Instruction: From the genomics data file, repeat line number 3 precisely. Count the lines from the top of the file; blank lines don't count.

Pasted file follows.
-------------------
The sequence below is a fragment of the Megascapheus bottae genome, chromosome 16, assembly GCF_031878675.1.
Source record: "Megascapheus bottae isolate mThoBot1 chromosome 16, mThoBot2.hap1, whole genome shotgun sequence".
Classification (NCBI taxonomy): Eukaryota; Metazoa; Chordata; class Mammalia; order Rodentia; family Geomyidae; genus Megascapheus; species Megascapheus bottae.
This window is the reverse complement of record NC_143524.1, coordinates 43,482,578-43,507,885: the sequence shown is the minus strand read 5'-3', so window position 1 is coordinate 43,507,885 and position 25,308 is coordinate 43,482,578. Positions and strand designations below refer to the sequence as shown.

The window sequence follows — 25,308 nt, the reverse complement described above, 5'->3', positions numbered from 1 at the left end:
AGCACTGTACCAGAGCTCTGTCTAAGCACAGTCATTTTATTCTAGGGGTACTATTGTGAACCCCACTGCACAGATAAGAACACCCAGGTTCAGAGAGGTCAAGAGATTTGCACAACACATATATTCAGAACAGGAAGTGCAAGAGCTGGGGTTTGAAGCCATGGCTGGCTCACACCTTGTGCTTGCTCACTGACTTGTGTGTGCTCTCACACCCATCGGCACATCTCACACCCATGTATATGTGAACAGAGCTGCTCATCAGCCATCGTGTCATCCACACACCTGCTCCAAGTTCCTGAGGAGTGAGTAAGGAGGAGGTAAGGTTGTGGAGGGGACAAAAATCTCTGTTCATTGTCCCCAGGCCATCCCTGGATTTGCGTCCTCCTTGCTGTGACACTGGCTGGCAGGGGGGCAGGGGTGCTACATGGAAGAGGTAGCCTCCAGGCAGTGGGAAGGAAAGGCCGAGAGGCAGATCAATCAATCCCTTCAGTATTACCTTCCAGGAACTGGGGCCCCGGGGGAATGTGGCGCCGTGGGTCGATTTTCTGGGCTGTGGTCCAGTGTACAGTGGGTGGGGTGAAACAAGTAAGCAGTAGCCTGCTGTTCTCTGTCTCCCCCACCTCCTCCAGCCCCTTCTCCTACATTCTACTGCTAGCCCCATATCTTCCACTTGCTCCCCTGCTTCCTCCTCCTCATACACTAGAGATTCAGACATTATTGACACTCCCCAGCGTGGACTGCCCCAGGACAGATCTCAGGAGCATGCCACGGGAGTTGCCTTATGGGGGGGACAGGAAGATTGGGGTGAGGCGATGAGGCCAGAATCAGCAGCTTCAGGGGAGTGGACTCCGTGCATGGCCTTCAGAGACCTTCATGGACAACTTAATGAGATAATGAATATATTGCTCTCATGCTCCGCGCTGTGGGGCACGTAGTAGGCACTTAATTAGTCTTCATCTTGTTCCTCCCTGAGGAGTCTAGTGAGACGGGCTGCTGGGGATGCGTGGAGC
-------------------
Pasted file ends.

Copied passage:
Classification (NCBI taxonomy): Eukaryota; Metazoa; Chordata; class Mammalia; order Rodentia; family Geomyidae; genus Megascapheus; species Megascapheus bottae.